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Confessions to a Moonless Sky

Sometimes when the moon abandons the sky, I wonder if I drove her away.

If she comes back, will she be the same? How I wish she would come back new, truly new! That way she’d have no memory of the sin I’ve confessed to her. You noxious insect. Sin-loving, ego-imbibing pest. You are no monster, for at least a monster has ideology, it sins with purpose. You sin just to chase ignominy.

But the moon won’t say that, she never does. She’ll just leave the sky and return days later, slowly. And I’ll wonder if she’s new, perhaps she won’t remember my past confessions. What does it matter? Were the moon replaced with one from a different god, I’d drive her away, too.

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By Umrao Shaan

Umrao Shaan is a short storyist, poet, and ghazals singer. You can find his songs on his Instagram. His other … Read more ›

Pyar is Pyar: A Celebration of Queer Brown Love

An exclusive standing-room-only crowd, dressed in dazzling colors and shimmer, packed SONA — an upscale South Asian restaurant in Manhattan — in February to celebrate queer love and allyship in the desi community.

The event, ‘Pyar is Pyar’ (which translates to “Love is Love”), recognized the landmark bipartisan legislation that President Biden signed into law in December: the Respect for Marriage Act. The event raised $168,000 to support Desi Rainbow Parents & Allies, an international nonprofit that provides peer support and resources to LGBTQ+ South Asians and their families.

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Maneesh Goyal, founder and partner of SONA, organized the event with Shamina Singh, the founder and president of Mastercard’s Center for Inclusive Growth. Both Goyal and Singh are openly queer South Asian leaders and thanked the crowd that evening for their support of other LGBTQ+ desis.


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Opal Vadhan and Gautam Raghavan from the Biden/Harris Administration read a letter from President Biden to commemorate the event.

“Jill and I — and Kamala and Doug — hope you have a wonderful night celebrating our nation at our best,” Biden wrote. “May we all carry forth that American promise of freedom together. May we also know that love is love — and pyar is pyar.”

“The work that you do to become visible and powerful, to form narratives, to change minds, and to make people feel something about a cause for equality — that is incredibly important,” Raghavan added, before introducing Vaibhav Jain and Parag Mehta, a same-sex Indian couple that got married in 2019 in Texas.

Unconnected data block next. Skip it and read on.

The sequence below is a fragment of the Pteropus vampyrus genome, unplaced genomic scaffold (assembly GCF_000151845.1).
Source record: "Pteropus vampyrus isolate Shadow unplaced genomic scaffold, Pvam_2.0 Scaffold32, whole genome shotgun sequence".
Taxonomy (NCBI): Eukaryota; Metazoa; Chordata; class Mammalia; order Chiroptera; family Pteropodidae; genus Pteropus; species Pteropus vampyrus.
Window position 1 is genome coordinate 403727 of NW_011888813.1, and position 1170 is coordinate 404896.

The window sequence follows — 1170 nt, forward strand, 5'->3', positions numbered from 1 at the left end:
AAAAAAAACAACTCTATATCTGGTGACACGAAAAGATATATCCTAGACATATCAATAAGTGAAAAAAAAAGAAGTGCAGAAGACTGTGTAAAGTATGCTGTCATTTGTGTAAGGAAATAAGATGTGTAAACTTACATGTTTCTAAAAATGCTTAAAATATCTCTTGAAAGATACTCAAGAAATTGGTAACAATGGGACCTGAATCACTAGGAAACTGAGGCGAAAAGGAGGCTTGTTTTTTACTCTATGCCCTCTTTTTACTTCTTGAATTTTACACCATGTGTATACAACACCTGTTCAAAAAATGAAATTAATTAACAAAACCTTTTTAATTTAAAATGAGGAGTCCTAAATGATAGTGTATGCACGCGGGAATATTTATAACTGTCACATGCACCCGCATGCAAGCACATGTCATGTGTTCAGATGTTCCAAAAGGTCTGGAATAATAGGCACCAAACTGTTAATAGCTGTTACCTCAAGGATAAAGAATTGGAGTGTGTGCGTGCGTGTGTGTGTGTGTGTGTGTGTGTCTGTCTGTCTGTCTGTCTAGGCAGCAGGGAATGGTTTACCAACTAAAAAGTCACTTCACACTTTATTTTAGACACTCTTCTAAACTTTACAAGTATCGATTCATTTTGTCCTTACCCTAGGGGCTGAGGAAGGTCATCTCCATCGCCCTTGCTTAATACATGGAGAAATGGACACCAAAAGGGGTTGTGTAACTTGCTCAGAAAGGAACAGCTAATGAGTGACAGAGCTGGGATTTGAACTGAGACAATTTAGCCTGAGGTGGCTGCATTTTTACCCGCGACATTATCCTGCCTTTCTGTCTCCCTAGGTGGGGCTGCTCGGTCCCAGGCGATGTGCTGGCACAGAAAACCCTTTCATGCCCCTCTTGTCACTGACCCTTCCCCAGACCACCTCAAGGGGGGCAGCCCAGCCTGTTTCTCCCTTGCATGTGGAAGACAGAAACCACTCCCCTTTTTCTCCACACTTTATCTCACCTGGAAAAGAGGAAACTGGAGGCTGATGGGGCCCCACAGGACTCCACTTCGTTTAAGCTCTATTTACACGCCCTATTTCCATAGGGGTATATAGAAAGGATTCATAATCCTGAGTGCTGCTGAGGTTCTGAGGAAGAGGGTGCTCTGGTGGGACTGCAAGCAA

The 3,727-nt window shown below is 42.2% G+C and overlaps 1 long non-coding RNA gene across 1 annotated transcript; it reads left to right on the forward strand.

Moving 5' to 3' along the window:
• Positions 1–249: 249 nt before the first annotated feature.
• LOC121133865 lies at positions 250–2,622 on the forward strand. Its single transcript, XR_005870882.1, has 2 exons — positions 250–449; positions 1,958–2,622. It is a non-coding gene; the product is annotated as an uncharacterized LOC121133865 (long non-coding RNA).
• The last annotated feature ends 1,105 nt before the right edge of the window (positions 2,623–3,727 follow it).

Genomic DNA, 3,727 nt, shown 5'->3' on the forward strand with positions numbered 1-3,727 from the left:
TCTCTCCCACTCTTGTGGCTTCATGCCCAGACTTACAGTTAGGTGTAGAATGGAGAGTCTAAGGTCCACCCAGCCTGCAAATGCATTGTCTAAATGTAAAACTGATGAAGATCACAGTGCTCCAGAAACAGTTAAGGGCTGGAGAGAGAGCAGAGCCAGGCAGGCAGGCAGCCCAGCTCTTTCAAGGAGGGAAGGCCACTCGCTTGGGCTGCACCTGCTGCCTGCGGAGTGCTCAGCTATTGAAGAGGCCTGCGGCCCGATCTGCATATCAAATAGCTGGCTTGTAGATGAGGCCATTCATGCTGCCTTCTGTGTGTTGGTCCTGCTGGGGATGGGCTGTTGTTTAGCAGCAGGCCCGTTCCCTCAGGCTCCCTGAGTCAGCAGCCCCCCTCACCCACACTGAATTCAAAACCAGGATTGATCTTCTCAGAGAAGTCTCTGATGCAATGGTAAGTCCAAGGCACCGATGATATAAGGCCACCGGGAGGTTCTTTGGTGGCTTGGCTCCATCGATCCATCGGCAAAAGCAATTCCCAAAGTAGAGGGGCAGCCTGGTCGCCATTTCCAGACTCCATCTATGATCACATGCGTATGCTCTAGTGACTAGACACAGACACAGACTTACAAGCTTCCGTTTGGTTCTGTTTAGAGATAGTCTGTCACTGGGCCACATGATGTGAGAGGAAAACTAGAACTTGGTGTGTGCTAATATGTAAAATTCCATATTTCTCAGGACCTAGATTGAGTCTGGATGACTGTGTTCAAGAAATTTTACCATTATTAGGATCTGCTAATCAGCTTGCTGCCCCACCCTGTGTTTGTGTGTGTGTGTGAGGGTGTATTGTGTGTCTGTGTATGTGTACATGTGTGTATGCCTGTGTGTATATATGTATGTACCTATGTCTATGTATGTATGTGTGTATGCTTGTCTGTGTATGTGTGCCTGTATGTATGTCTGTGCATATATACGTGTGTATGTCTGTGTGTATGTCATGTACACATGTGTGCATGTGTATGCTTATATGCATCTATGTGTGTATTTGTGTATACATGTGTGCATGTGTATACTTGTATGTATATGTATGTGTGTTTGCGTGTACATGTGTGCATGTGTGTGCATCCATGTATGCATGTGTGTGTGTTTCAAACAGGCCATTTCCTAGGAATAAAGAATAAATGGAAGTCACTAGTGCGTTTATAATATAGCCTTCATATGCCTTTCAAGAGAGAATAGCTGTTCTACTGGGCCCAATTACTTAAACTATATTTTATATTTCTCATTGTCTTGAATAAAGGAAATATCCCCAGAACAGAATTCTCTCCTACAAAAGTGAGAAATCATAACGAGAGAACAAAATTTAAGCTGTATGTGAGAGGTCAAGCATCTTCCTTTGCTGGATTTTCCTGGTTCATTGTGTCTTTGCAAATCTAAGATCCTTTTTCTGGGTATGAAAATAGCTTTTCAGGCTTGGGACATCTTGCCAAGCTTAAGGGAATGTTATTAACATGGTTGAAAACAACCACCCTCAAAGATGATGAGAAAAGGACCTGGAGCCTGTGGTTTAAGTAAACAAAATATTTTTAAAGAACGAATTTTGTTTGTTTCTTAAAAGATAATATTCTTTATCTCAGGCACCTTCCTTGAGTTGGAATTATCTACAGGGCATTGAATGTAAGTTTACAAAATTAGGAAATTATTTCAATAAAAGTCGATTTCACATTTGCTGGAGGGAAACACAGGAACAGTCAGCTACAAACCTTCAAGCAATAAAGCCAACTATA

Jain and Mehta are leading a legal effort to bring marriage equality to India, taking them to the country’s Supreme Court. The couple was denied recognition of their marriage in 2020, despite the country’s Foreign Marriage Act that allows the marriage of Indian citizens abroad to be recognized.

“They denied us because we are a same-sex couple,” said Jain, who grew up in New Delhi. “This is a violation of the Indian constitution, which prohibits discrimination on the basis of sex; so we filed suit.”

“Parag and I are hopeful for a positive verdict. If our case wins, it would bring marriage equality to nearly 1.4 billion people across India,” he continued. “Just to put that in perspective, the total number of people today who live in a country with marriage equality is about 1.4 billion. That means our cases together could double the global population of places who live in a place with marriage equality.”

“We need a mechanism to help build allies in our community and to help provide the support that LGBTQ people need,” Mehta added, encouraging people to donate to Desi Rainbow.

Rayman Kaur Mathoda, Desi Rainbow’s board chair, challenged allies to put their dollars behind their vocal support. Her family announced a $50,000 donation to the organization’s ongoing work.

Founded and led by Aruna Rao, a straight cisgender mother of a transgender adult, the nonprofit has served more than 2,000 LGBTQ+ South Asians and their families since 2020. The goal is to serve 10,000 in three years; a million in the next 10 years.

Mathoda, a wife and mother of four, recalled how painful the lack of family and community support can be.

“For most of us who come out in the desi community…coming out is still a negative experience,” she said. “It is not a moment of pride. It is a moment of shame.”

Mathoda thanked all allies in particular for making the road easier for queer South Asians. To find the love and acceptance they want and need. 

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“Your coming out in support of us is the pivotal shift that we need to change attitudes in our community,” she said.

Among the South Asian queer leaders and allies in attendance were actors Kal Penn and Sarita Choudhury, activist Alok Vaid-Menon, and the legendary DJ Rekha.

To learn more about Desi Rainbow, visit their website

Photo Courtesy of Lara Tedesco-Barker

By Stephen Jiwanmall

Born in Philadelphia, Stephen has family roots in India and Pakistan. He lives in Allentown, Pennsylvania, with his husband and … Read more ›